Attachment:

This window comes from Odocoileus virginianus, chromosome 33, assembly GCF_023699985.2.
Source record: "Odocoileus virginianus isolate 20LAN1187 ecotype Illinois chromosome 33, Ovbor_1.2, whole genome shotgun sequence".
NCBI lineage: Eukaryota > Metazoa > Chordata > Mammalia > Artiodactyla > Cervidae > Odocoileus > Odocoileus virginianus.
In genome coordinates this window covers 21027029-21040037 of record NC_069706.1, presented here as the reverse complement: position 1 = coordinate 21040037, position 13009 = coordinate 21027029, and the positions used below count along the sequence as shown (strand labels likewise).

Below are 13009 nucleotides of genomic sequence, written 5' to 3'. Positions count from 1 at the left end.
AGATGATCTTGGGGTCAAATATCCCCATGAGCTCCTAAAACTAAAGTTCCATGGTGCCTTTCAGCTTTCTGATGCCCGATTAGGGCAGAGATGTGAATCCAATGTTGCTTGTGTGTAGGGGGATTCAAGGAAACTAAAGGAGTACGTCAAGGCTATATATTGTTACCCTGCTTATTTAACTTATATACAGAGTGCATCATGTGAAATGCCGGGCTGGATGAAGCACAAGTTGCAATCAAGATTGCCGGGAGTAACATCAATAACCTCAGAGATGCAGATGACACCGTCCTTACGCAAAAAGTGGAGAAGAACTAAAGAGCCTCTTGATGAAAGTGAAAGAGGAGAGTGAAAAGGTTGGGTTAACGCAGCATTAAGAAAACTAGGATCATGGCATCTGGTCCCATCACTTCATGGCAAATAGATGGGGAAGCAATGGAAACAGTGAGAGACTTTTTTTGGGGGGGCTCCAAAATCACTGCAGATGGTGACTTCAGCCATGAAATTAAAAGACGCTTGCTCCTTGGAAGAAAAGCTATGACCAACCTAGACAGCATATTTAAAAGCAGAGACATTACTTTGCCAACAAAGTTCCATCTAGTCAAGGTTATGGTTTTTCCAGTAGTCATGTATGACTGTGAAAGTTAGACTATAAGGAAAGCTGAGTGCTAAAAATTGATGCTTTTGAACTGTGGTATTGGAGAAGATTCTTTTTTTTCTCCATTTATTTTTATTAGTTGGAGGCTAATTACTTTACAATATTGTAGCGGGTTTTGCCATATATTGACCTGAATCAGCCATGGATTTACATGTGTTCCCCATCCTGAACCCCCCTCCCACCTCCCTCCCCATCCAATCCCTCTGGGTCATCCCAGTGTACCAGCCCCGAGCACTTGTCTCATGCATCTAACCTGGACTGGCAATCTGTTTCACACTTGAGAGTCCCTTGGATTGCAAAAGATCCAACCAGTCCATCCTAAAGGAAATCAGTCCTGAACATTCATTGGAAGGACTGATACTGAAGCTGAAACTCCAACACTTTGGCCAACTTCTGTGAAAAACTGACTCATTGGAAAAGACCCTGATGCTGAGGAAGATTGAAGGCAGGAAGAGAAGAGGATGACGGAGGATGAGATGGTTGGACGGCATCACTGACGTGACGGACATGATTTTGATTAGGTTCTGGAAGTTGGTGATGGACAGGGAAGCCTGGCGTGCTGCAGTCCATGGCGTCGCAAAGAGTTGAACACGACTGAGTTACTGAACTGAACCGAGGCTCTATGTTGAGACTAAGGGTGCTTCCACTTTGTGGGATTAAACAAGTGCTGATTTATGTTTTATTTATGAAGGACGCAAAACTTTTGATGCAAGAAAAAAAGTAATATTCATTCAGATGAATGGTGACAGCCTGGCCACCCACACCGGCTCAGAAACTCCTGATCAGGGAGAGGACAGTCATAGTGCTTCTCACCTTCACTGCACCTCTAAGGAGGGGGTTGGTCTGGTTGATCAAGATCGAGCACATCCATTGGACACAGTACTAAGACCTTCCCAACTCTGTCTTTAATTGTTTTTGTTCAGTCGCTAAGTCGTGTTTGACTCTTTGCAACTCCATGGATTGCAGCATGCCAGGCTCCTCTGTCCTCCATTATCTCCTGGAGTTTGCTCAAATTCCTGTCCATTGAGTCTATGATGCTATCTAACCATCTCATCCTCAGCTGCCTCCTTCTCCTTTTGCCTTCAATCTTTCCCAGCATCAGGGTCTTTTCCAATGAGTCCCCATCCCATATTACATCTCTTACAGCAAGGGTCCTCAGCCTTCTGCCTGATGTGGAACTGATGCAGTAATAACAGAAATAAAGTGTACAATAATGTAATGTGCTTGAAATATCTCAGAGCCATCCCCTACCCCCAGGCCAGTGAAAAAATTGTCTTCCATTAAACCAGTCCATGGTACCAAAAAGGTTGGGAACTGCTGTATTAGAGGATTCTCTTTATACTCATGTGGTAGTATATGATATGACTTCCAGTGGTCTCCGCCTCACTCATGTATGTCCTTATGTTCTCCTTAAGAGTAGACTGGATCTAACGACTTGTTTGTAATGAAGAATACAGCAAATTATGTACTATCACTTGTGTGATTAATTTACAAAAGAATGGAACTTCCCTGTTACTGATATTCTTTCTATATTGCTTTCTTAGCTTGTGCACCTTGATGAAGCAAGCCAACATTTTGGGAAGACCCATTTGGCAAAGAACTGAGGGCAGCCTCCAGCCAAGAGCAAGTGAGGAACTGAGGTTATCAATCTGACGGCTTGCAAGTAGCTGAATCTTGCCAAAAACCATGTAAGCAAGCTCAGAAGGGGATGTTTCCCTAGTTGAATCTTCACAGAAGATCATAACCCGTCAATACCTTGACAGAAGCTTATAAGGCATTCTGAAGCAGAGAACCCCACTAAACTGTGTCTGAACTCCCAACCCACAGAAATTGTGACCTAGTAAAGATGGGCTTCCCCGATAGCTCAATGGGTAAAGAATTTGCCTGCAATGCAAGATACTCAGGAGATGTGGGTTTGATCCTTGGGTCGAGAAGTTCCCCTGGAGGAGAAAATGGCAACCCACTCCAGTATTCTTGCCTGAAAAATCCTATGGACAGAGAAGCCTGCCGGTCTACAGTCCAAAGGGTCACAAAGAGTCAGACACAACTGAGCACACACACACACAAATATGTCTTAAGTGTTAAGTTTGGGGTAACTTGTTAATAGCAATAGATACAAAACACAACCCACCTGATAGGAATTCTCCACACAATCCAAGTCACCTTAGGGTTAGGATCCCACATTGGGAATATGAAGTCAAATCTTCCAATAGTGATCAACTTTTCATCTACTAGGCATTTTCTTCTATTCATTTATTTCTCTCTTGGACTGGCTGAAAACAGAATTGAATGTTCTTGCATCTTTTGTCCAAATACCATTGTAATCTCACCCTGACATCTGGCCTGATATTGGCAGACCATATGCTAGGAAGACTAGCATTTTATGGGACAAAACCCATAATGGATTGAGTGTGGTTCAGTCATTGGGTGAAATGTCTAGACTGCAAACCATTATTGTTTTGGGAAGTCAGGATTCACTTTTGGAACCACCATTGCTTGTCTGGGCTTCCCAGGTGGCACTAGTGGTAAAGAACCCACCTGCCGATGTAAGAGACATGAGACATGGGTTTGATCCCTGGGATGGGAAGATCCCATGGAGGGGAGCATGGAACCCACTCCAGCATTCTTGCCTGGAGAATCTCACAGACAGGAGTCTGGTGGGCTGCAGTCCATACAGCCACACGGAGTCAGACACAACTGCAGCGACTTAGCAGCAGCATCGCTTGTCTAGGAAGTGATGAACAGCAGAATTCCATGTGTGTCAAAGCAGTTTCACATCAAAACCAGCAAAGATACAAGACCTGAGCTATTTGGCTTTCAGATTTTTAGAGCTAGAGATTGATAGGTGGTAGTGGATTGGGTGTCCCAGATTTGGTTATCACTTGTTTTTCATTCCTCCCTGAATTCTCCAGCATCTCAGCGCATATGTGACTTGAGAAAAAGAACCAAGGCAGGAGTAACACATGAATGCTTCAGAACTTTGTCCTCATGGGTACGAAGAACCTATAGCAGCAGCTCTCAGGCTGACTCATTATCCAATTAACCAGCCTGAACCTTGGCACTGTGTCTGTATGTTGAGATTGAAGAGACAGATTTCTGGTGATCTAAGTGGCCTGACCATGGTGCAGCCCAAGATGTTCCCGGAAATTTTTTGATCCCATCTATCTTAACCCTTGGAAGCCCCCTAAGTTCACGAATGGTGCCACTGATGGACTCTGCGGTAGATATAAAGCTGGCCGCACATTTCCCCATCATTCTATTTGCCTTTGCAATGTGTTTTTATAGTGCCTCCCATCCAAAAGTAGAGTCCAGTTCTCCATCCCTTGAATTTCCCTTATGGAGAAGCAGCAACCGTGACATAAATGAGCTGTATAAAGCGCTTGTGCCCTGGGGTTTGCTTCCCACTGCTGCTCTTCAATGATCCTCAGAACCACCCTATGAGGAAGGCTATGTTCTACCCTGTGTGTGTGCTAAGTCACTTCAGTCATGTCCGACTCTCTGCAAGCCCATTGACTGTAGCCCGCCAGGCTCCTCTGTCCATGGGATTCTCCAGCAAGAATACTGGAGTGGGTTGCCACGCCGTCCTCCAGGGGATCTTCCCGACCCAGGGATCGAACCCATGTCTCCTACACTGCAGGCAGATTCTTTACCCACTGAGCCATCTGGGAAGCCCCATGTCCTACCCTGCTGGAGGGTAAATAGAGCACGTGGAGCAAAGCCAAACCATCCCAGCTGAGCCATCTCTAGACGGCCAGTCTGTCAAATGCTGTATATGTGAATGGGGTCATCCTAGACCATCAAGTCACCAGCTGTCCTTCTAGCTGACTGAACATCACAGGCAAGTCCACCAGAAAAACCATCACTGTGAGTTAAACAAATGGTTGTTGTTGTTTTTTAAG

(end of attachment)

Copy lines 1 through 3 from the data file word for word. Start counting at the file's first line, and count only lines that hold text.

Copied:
This window comes from Odocoileus virginianus, chromosome 33, assembly GCF_023699985.2.
Source record: "Odocoileus virginianus isolate 20LAN1187 ecotype Illinois chromosome 33, Ovbor_1.2, whole genome shotgun sequence".
NCBI lineage: Eukaryota > Metazoa > Chordata > Mammalia > Artiodactyla > Cervidae > Odocoileus > Odocoileus virginianus.